Writing your own Garbage Collector for JDK12

Unmesh Joshi
May 6 · 6 min read

The GC Interface

As part of JEP 304(https://openjdk.java.net/jeps/304), JDK’s garbage collector code was refactored to create a standard interface for all the GC algorithms and to isolate every GC algorithm in its own set of source files.

Another related JEP 318(https://openjdk.java.net/jeps/318) introduced a very simple no-op garbage colector, called Epsilon. Because of these two changes, the garbage collector code is modular and isolated now, and Epsilon garbage collector code is easy enough to understand, making it possible to experiment with workings of memory allocation and garbage collectors in JDK.

Some time back Aleksey Shipilëv wrote an excellent blog (https://shipilev.net/jvm/diy-gc/) with code samples to explain how we can introduce a garbage collector in Epsilon. I tried using Epsilon and the Garbage Collector code from that post, refactoring it a bit to write a very simple allocator from scratch and adding it to JDK. It is a fun exercise and helped greatly in understanding garbage collection code in JDK.

What is No-Op GC?

Epsilon is called as an No-Op GC. To understand what No-Op means, we need to look at garbage collection interface. (It should really be called as memory management interface). It has two parts, a set of methods for allocating object instances on heap and a set of methods to invoke garbage collection. Epsilon GC implements all the allocation methods, but does not implement anything for collecting garbage objects.

CollectedHeap — The Garbage Collection Interface

Essentially, if we need to implement a garbage collector for JDK, it needs to be subclass of CollectedHeap class, and implement some of its key methods. They key methods to implement are as following

1. virtual jint initialize() = 0;

This is where all of the heap initialization is expected to be done. It involves, actually reserving memory, (which is a call to anonymous mmap system call on Linux). There is a helper method for reserving memory which can be used to allocate heap memory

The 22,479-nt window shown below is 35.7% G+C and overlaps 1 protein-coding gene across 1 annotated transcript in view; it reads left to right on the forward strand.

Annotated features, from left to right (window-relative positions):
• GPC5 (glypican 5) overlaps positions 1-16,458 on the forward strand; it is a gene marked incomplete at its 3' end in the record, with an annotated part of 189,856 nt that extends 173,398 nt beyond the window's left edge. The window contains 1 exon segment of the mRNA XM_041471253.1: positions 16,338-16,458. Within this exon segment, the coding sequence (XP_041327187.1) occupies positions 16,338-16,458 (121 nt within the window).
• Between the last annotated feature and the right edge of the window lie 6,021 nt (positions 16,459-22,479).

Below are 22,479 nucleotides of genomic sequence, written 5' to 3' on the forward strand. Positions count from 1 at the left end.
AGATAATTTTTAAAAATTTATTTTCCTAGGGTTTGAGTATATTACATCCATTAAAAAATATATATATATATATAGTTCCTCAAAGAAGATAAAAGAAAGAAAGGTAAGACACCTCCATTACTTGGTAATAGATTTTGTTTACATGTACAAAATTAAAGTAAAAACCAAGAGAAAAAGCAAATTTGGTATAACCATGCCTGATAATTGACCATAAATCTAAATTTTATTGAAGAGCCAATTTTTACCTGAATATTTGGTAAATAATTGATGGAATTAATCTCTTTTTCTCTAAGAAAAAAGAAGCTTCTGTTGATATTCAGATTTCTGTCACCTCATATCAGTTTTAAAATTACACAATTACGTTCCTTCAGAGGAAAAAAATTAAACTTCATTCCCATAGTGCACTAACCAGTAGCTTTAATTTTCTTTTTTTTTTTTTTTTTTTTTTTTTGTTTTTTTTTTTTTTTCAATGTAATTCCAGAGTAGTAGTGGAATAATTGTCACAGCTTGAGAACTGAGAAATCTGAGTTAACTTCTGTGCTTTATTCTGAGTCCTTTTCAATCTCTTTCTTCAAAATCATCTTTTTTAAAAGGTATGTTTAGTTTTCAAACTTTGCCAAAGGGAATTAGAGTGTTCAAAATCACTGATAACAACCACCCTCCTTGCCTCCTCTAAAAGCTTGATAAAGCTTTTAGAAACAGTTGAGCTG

ReservedSpace heap_rs = Universe::reserve_heap(heap_size_in_bytes, align);

Other kind of initialization, like initializing bitmap memory used in the marking phase of garbage collection, or other configurations happen here.

2. HeapWord* CollectedHeap::allocate_new_tlab(size_t min_size,size_t requested_size, size_t* actual_size)

Most garbage collectors support thread local allocation buffer, where each thread can have its own portion of memory buffer from which to allocate objects.

3. virtual HeapWord* mem_allocate(size_t size, bool* gc_overhead_limit_was_exceeded) = 0;

CollectedHeap has three different allocation methods for objects, arrays and classes.

CollectedHeap::obj_allocate, CollectedHeap::array_allocateCollectedHeap::class_allocate

These three methods allocate memory equal to the size of the object or array to be allocated. We will see how object size is calculated later. All these methods internally call to mem_allocate if the allocation is happening outside TLAB.

ContiguousSpace class

ContinuousSpace is a shared class provided by JDK, which can be used by the GC implementation to allocate objects. Epsilon and all other GCs use this class or override this class to allocate memory. The default implementation has both lock based and lock free versions of memory allocation. Epsilon uses lock free version. The same is used in the sample code in this writeup.

HeapWord* ContiguousSpace::par_allocate(size_t size)

Alignment and Its Importance

When allocating heap space, a lot of attention needs to be given to memory alignment. On linux, page size is 4096 bytes. So the heap size needs to be aligned on 4KB boundary. There are helper methods to make sure we allocate heap on page size boundary.

size_t align = size_t align = HeapAlignment;size_t init_byte_size = align_up(InitialHeapSize, align);size_t max_byte_size = align_up(MaxHeapSize, align);

(The same is true when allocating objects. After the object size is calculated, it’s made sure that the size aligned on the right boundary and if not, necessary padding bytes are added as required.)

This is primarily what needs to be implemented for allocation part of the garbage collection interface.

How is Object size calculated?

One of the interesting things to understand is that the allocation interface takes the size in heap words to be allocated. It’s interesting to see how object size is calculated. When the class file is loaded, it’s parsed to know the structure of the class. The following method in ClassFileParser computes the size of the object for given class and also populates field offsets in the instance from the base address of the object.

void ClassFileParser::layout_fields(ConstantPool* cp, 
const FieldAllocationCount* fac,
const ClassAnnotationCollector* parsed_annotations,
FieldLayoutInfo* info,
TRAPS) {

Each object always has a header part, which has a pointer to the class object and a generic word. The header looks as following..